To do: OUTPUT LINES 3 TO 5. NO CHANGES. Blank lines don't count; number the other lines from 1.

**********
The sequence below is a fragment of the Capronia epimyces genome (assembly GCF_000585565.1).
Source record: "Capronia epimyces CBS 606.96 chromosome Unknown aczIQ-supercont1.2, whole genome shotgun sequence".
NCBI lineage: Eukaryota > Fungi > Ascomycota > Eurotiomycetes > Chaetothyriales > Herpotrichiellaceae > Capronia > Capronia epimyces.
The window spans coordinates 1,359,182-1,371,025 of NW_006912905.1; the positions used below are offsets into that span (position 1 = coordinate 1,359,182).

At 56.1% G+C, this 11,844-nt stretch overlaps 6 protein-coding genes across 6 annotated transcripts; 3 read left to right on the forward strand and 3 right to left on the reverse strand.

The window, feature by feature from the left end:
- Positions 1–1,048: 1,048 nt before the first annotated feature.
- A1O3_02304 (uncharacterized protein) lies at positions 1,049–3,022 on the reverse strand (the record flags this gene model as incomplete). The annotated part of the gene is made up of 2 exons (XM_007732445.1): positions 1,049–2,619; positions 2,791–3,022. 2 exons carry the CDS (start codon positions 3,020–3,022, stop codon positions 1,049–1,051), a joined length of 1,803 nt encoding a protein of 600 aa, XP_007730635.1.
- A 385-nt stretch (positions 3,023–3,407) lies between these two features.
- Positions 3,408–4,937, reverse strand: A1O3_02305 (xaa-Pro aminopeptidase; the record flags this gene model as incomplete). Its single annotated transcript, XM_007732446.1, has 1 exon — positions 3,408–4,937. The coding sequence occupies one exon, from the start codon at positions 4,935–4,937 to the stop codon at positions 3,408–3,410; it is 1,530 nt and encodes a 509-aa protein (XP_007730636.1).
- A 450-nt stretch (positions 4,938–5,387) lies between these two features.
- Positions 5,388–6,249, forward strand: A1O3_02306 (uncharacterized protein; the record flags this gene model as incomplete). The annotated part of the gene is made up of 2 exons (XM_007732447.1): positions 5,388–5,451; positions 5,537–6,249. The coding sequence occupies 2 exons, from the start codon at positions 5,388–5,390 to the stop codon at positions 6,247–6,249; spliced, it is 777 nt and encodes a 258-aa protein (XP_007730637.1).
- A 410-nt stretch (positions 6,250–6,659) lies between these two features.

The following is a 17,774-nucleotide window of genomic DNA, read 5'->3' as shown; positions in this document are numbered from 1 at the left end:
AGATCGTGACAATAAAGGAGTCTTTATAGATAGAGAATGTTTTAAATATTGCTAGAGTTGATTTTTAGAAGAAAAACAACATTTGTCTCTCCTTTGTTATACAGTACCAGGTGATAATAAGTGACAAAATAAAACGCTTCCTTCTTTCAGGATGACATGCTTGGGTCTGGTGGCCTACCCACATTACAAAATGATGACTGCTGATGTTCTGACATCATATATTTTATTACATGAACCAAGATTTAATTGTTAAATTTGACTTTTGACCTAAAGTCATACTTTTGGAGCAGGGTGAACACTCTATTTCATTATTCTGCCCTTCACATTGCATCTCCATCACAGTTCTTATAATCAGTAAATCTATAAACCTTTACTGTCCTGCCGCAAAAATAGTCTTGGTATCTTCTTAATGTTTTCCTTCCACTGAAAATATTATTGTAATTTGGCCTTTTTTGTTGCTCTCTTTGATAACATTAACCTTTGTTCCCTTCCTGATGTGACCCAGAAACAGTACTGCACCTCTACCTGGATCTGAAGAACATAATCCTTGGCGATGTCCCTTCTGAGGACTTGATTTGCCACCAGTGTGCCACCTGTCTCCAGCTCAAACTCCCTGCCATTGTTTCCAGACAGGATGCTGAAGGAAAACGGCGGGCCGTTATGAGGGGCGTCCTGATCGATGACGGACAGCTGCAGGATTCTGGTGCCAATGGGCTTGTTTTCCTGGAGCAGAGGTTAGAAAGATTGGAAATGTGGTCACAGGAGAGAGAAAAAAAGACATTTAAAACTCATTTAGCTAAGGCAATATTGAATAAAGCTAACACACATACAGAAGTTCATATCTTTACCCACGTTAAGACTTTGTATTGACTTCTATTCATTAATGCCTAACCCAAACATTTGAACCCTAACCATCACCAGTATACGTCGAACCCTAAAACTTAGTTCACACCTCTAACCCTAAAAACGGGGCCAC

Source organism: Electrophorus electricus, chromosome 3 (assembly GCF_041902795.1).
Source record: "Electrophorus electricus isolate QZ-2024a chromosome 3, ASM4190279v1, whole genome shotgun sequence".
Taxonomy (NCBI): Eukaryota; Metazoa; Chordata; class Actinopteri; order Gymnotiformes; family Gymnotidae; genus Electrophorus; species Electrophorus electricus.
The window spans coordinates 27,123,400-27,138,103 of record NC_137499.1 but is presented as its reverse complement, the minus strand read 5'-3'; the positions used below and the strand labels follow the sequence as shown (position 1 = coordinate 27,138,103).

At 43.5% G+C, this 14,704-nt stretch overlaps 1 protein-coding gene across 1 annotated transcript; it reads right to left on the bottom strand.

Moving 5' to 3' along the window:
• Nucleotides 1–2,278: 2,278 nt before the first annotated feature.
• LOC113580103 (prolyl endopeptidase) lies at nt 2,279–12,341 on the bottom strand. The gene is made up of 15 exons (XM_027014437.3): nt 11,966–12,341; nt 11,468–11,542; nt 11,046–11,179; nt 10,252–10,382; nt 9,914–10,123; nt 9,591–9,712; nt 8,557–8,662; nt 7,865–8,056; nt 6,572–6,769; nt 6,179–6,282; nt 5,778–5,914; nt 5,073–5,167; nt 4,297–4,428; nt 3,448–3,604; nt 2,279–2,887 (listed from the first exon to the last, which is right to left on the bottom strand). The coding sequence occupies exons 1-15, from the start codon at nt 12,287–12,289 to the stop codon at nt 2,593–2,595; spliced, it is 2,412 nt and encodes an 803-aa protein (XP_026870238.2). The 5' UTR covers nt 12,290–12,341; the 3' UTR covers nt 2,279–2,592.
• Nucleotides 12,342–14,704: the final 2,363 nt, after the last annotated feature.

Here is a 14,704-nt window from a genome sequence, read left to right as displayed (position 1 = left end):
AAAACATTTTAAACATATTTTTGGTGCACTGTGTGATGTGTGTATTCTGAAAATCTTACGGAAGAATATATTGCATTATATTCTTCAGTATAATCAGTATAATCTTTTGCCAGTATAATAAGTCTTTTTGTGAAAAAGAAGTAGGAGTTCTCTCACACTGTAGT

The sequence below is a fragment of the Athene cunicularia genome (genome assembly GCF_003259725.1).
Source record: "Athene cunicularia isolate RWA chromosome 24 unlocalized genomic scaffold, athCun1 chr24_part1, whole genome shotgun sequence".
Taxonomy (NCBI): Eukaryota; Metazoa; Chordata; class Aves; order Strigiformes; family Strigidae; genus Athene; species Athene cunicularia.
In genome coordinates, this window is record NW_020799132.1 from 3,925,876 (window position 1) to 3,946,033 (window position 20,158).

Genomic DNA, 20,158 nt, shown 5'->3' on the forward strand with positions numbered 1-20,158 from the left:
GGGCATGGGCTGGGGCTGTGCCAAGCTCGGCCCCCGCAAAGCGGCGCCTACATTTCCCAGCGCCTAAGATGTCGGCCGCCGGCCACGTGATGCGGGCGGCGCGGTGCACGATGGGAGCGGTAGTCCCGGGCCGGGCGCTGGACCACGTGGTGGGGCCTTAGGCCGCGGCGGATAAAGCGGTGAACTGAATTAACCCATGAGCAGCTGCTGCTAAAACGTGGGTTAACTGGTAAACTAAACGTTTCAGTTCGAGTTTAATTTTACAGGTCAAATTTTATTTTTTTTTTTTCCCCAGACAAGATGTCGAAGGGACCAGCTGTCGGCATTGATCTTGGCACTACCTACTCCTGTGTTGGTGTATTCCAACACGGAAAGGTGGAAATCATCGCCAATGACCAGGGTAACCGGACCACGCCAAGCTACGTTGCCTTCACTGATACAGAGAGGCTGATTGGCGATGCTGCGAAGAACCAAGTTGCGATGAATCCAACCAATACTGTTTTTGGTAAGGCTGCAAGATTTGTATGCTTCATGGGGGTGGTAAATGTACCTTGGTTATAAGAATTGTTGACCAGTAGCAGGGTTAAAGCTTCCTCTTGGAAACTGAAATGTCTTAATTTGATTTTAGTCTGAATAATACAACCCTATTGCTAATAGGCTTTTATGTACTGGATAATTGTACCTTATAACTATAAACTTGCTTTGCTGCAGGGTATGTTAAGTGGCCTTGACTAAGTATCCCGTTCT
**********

NCBI lineage: Eukaryota > Fungi > Ascomycota > Eurotiomycetes > Chaetothyriales > Herpotrichiellaceae > Capronia > Capronia epimyces.
The window spans coordinates 1,359,182-1,371,025 of NW_006912905.1; the positions used below are offsets into that span (position 1 = coordinate 1,359,182).

At 56.1% G+C, this 11,844-nt stretch overlaps 6 protein-coding genes across 6 annotated transcripts; 3 read left to right on the forward strand and 3 right to left on the reverse strand.